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Anonymous asked a few questions:

What exactly is Philosophy?

there are lots of ideas in the world. it's confusing. people divide them up. math. chemistry. biology. economics. sports. poker. philosophy. we'll call these different fields.

philosophy is a really big group of ideas. it's not very specific.

the most important area of philosophy is about ideas. how do you get ideas? which ideas are good or bad? why? how do you find the truth? how do you find and deal with mistakes? how do you know an idea doesn't have any mistakes? how do you learn? what is learning? which ideas should you have?

this stuff is sometimes called other names like "critical thinking", "reason", "logic", "epistemology".

when i say "philosophy" this is the main stuff i usually have in mind. stuff about thinking well, dealing with ideas well. that's really important to every single field.

want to play poker well? you better have the right ideas about which hands to fold or not. want to be a good chemist? you better have the right ideas about how chemicals react, lab procedures, etc. want to be good at sports? you better have good ideas about how to train effectively and some good strategies to use in the game.

in each case there are a lot of ideas out there. some are good. some suck. there's lots of bad ideas about how to do stuff. it's pretty easy to go wrong.

ideas are the most important thing in the world. they determine how well you do at everything. so philosophy – which has ideas about dealing with ideas well – is the most important field.

there are other parts of philosophy. they include:

moral philosophy – another super important part of philosophy. what's a good life? what should people do in their lives? what are good goals and values? what's right or wrong? should you be honest? why? what are bad ways to treat people? like don't murder them, but also more subtle stuff like don't be an asshole. but it depends on the situation and can be complicated.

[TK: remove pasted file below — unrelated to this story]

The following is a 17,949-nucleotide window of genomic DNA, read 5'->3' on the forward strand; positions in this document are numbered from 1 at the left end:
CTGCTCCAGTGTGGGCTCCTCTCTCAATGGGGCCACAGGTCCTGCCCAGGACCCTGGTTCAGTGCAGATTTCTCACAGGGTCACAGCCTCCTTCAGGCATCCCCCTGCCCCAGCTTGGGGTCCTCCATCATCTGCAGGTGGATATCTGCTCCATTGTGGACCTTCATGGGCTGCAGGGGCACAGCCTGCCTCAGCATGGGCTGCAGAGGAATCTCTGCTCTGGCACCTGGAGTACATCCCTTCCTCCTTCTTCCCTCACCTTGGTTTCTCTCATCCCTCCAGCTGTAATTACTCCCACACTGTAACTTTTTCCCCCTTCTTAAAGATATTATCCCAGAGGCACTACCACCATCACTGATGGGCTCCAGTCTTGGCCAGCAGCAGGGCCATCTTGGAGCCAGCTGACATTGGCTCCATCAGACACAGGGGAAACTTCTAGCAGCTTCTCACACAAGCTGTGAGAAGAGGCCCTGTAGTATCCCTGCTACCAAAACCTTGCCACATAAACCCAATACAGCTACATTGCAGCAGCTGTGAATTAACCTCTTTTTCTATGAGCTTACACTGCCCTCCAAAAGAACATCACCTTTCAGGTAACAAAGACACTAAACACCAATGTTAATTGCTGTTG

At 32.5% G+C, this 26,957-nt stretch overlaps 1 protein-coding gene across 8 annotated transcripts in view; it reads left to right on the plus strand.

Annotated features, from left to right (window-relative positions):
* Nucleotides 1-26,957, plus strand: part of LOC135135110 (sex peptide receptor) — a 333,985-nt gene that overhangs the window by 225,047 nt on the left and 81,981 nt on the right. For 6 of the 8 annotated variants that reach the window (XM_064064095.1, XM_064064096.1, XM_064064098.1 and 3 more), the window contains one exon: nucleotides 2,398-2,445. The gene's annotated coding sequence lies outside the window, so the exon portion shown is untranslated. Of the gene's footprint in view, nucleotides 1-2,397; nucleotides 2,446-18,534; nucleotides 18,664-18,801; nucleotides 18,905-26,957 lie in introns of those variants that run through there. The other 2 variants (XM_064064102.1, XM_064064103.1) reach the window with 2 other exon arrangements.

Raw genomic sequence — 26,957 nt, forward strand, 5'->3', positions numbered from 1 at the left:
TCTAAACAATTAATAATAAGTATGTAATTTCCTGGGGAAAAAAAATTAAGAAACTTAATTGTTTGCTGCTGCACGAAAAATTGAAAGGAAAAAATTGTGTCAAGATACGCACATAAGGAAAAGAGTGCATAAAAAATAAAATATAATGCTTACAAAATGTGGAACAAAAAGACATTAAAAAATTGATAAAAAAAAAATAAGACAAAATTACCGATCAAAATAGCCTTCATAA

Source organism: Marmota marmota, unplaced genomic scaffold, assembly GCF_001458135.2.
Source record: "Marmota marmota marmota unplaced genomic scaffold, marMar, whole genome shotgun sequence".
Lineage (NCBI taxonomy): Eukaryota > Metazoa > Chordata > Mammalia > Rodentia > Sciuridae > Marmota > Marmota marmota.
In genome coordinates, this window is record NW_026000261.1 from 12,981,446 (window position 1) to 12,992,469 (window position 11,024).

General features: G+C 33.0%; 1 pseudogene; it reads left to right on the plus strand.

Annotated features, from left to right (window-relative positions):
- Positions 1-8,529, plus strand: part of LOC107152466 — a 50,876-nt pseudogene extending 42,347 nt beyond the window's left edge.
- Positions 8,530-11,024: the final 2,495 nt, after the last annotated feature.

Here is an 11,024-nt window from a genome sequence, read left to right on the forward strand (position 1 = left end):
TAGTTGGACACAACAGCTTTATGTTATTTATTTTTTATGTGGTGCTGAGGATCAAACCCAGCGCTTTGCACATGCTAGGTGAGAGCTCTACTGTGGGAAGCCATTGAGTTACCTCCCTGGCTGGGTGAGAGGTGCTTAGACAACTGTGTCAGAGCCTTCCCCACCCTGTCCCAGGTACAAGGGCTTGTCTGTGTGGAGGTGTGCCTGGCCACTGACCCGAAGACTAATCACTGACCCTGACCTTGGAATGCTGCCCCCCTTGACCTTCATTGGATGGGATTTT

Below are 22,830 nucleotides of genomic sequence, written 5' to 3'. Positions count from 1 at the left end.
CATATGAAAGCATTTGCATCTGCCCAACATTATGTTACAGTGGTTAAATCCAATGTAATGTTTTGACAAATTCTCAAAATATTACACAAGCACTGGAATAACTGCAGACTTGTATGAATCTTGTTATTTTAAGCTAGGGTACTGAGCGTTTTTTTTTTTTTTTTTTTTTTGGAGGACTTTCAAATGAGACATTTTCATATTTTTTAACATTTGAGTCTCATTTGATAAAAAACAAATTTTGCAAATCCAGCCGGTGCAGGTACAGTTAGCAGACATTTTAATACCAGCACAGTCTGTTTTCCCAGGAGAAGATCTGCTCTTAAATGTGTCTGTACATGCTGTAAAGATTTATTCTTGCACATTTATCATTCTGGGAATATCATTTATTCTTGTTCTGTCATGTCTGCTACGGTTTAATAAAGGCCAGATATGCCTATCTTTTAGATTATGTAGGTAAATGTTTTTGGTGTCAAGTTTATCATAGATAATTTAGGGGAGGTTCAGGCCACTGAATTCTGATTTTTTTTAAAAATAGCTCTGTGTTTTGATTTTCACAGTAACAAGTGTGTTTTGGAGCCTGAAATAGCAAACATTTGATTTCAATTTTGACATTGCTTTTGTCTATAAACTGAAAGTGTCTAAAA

moral philosophy comes down to choices. every action you take in your life, you had a choice about which action to take. you could have done something else. moral philosophy guides you about what to choose to do.

ontology – ideas about existence. like: is reality an illusion? and where did the universe come from? you may noticed sometimes fields get mixed up together a bit. like where the universe came from is also a physics question. labeling fields is just to try to keep things organized, but it's not that big a deal and doesn't have to be perfect, just useful.

philosophy of science – how does science work to get good ideas? how do scientists learn? it's a lot of the same stuff about dealing with ideas. but science is really important so it's worth some extra attention.

political philosophy – when people argue the current issues they call it politics. but when they try to talk about principles about how a country should be set up, how to organize society, etc, it's political philosophy. political philosophy looks at the big picture of politics. it's pretty necessary to understand this before you can deal with regular politics well, but most people who try to debate politics don't have much of a clue about it. this has some overlap with economics.